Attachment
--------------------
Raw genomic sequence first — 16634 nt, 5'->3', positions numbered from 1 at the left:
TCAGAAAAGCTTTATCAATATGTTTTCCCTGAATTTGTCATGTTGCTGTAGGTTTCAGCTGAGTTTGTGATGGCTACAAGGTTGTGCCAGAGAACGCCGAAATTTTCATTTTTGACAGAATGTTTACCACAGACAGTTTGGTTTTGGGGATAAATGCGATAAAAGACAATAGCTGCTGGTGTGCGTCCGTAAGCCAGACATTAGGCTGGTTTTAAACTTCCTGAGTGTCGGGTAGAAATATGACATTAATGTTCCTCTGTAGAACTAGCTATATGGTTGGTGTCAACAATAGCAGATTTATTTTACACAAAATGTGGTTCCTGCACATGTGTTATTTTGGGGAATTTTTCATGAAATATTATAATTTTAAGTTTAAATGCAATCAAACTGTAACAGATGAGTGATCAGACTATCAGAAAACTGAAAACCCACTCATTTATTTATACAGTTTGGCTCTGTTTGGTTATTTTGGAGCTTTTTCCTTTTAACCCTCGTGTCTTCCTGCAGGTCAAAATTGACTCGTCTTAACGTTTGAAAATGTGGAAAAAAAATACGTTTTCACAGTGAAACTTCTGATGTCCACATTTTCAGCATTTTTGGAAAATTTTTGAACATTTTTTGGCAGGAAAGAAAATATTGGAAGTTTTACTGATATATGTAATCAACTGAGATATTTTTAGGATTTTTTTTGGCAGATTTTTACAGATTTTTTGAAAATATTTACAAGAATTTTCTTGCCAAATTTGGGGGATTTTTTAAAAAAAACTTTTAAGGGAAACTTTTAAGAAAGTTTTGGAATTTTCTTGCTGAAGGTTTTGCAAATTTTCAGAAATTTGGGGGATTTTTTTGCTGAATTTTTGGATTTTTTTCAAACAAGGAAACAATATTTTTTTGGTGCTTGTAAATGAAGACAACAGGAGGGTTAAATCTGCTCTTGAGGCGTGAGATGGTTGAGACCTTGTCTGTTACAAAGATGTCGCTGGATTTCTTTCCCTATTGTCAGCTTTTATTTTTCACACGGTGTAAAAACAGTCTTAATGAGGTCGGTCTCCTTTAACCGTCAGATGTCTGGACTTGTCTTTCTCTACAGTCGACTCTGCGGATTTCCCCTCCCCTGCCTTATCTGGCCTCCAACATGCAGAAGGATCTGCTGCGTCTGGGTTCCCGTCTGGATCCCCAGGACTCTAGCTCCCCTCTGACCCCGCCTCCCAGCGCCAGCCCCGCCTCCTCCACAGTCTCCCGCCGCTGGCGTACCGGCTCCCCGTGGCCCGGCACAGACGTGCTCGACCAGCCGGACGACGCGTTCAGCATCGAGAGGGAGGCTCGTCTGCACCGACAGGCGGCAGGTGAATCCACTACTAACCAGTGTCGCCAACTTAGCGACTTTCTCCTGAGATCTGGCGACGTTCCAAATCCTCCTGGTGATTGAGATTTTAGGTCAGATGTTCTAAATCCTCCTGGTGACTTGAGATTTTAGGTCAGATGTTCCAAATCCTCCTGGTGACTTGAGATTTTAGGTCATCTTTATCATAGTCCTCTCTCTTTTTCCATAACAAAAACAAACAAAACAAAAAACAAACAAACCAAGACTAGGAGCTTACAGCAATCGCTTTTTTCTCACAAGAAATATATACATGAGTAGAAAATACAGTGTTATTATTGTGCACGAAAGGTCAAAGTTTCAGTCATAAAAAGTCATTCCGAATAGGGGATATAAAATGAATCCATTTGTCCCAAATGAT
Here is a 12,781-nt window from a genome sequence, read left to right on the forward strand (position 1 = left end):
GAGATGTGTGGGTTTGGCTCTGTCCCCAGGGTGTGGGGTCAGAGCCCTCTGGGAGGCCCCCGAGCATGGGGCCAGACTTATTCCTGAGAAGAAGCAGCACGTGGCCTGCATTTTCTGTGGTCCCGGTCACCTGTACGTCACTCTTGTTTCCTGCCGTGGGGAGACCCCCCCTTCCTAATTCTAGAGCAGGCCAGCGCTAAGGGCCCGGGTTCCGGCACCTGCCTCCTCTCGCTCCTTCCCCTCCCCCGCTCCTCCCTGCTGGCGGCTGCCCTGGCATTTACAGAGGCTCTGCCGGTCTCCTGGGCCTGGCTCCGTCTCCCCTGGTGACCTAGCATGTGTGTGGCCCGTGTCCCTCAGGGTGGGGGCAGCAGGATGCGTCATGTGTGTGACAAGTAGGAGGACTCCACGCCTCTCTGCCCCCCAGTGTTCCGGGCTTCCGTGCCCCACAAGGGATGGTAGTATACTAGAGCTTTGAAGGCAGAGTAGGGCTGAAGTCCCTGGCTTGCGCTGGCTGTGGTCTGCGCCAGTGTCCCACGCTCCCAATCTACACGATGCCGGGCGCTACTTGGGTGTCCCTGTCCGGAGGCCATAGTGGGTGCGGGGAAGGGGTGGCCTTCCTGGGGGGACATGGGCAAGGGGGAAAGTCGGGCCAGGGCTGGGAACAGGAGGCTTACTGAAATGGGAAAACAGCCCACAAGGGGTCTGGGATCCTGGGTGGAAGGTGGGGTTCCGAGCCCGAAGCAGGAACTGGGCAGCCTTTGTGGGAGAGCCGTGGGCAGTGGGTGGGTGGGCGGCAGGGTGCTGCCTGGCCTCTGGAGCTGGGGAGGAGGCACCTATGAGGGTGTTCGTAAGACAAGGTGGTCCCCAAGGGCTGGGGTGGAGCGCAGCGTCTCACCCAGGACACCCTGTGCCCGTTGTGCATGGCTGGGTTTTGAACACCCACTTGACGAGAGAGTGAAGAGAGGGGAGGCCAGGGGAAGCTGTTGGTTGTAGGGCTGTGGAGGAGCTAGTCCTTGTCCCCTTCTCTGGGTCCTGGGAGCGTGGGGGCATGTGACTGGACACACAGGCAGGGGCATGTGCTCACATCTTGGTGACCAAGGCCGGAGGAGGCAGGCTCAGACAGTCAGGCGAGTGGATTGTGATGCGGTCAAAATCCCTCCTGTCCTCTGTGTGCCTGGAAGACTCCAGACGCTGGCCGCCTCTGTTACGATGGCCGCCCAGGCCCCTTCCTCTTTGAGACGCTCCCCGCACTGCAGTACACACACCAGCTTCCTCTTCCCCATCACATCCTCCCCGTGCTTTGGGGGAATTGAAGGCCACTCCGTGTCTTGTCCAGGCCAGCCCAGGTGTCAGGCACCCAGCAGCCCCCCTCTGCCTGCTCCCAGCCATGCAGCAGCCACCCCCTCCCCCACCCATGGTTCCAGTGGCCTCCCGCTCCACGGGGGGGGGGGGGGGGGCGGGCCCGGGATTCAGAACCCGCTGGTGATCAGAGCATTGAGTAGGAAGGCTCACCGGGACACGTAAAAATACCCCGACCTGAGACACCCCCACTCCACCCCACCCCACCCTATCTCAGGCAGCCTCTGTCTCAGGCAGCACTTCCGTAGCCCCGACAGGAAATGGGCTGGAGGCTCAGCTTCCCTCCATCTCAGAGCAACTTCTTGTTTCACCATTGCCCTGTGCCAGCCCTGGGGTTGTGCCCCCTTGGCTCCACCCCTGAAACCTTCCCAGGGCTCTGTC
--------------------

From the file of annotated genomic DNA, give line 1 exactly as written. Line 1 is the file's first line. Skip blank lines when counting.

Raw genomic sequence first — 16634 nt, 5'->3', positions numbered from 1 at the left: